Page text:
To minimise the amount of overflow we have considered various options, including expanding the reservoirs and interconnecting them. However, the assessment shows that these options are not cost-effective, as the investment and operational cost to minimise overflow would far exceed the cost of collecting rainwater or even that of purchasing Dongjiang water. In addition, the dams and water supply facilities of some reservoirs, such as the main dam of Kowloon Reservoir and the dams of the Tai Tam Group of Reservoirs, have been declared as monuments and therefore not suitable for expansion. Reservoir expansion may also affect the resources and ecological environment in the downstream areas.
Hong Kong is a world city and various sectors rely heavily on a stable water supply. As the chance of having long-lasting droughts has increased due to climate change, we have to maintain the total water storage of our reservoirs at an appropriate level to ensure sufficient water supply under extreme drought conditions. Our two largest reservoirs, Plover Cove Reservoir and High Island Reservoir, serve as our main storage pools for such a contingency. Following the implementation of the WSD’s water regulation plan in recent years, overflow in these two reservoirs has become rare. Cases of overflow have mostly occurred in those reservoirs in Kowloon and Hong Kong Island that were built between the late 19th century and the early 20th century. These reservoirs were designed with small capacities in consideration of the water demand at that time, and consequently there is a higher chance of overflow from these reservoirs during the rainy season. Nevertheless, we will continue to work out methods of minimising the amount of overflow in small-scale reservoirs.
In 2006 we changed our purchasing method for Dongjiang water and adopted a “package deal lump sum” approach. Under this approach, we make monthly proposals to the Guangdong authorities on the supply quantity of Dongjiang water according to our actual needs, thereby allowing greater flexibility for us to control our reservoirs’ storage, minimising overflow in large-scale reservoirs more effectively, avoiding the waste of water resources and saving pumping costs. Beforehand, from 1994 to 2005, the average annual amount of overflow of Hong Kong reservoirs was about 101 million cubic metres. Since the adoption of the package deal lump sum approach, the average annual amount of overflow has been reduced by 71 per cent to about 29 million cubic metres per annum from 2006 to 2012. If we exclude the exceptionally heavy rainfall year of 2008, the annual amount of overflow since then was between 0.3 and 25 million cubic metres, with the average annual amount of about 14 million cubic metres, which equals 1.5 per cent of the annual total water consumption in Hong Kong. All these prove that the approach has been quite effective.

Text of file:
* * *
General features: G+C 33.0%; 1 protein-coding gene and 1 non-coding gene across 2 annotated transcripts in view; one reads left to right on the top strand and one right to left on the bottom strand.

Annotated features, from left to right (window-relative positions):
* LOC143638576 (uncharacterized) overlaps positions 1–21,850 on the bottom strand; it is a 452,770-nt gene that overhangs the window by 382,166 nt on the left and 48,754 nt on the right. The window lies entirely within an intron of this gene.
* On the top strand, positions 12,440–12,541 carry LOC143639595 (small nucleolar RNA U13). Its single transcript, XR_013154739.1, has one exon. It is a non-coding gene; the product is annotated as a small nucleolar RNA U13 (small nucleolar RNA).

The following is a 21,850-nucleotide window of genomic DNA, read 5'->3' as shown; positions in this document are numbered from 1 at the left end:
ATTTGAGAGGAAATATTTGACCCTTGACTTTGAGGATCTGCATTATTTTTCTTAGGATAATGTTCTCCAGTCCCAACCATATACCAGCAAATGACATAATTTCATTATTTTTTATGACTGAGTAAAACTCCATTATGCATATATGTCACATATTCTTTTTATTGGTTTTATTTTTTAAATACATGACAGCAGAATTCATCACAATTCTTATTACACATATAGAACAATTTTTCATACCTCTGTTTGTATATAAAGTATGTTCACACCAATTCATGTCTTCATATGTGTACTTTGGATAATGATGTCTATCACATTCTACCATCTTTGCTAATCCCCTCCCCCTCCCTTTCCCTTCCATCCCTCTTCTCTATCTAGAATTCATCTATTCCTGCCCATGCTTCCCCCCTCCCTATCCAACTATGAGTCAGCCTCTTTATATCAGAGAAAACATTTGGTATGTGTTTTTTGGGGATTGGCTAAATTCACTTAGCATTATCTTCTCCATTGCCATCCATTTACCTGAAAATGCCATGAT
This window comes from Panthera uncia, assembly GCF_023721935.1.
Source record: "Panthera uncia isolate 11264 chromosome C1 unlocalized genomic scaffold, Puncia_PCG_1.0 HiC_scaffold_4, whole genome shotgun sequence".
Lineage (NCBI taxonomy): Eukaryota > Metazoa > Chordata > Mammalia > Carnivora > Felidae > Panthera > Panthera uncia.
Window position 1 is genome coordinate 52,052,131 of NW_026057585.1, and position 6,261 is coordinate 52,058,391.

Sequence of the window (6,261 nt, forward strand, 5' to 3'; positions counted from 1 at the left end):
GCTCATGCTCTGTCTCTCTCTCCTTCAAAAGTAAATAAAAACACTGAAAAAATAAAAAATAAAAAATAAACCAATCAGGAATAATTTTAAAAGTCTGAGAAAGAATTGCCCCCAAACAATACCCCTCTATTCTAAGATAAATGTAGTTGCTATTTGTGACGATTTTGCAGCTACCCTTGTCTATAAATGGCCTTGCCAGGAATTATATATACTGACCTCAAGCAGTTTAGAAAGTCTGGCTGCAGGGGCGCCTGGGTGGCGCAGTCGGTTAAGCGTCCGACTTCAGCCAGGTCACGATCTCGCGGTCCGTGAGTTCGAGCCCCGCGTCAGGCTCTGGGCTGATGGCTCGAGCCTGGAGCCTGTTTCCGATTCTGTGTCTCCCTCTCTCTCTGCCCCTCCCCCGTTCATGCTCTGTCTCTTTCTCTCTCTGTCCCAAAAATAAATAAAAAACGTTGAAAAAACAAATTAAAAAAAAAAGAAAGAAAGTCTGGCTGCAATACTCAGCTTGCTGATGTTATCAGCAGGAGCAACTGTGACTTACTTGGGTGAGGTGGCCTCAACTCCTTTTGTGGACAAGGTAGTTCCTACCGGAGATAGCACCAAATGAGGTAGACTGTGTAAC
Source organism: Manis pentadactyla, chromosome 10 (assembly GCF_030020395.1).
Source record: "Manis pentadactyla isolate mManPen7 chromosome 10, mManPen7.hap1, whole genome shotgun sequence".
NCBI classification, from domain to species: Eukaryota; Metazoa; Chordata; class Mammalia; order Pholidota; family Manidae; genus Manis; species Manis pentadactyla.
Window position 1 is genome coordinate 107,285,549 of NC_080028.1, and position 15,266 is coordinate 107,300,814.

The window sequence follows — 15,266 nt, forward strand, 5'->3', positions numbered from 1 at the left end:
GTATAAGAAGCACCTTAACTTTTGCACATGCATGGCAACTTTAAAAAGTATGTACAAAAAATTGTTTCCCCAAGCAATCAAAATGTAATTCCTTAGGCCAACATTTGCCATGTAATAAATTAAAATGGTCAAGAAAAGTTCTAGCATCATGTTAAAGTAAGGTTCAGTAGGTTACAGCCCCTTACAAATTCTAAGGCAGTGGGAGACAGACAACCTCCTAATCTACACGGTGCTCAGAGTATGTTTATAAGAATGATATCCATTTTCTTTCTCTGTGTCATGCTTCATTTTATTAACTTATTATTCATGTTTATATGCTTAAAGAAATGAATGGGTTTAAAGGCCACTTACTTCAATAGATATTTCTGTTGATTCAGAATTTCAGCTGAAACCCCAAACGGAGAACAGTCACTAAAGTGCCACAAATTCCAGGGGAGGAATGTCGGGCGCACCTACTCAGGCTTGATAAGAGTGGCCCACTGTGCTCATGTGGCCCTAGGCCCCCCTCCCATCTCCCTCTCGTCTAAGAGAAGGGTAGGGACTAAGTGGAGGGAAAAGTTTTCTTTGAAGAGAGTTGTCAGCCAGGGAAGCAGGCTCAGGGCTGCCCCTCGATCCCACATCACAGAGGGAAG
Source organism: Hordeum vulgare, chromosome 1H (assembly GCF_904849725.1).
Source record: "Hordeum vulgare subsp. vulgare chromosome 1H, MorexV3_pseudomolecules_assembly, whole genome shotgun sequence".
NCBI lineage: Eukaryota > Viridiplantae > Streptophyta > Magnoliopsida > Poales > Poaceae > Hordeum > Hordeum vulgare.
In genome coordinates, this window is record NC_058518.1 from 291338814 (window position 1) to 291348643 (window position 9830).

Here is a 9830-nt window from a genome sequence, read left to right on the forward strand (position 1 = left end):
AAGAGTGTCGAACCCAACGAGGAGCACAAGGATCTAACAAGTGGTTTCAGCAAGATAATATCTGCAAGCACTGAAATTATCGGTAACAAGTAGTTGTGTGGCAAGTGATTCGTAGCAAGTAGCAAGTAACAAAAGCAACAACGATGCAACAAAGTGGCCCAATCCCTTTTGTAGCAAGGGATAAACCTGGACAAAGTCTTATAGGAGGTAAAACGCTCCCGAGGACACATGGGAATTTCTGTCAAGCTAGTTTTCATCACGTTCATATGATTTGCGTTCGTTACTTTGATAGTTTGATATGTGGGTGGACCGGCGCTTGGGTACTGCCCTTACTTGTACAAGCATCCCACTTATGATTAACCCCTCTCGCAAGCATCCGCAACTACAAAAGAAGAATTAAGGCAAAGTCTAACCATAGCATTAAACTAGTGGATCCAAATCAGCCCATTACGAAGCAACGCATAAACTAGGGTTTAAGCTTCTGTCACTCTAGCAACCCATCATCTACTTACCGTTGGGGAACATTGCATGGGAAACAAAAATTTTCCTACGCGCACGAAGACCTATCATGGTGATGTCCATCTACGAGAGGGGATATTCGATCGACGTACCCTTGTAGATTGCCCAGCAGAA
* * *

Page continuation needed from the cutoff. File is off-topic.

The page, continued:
While we need to adopt multi-pronged measures to ensure the sustainability of our water resources, your participation in conserving water is of utmost importance. We look forward to joining hands with you to lead Hong Kong to become a water-saving city.
8 December, 2013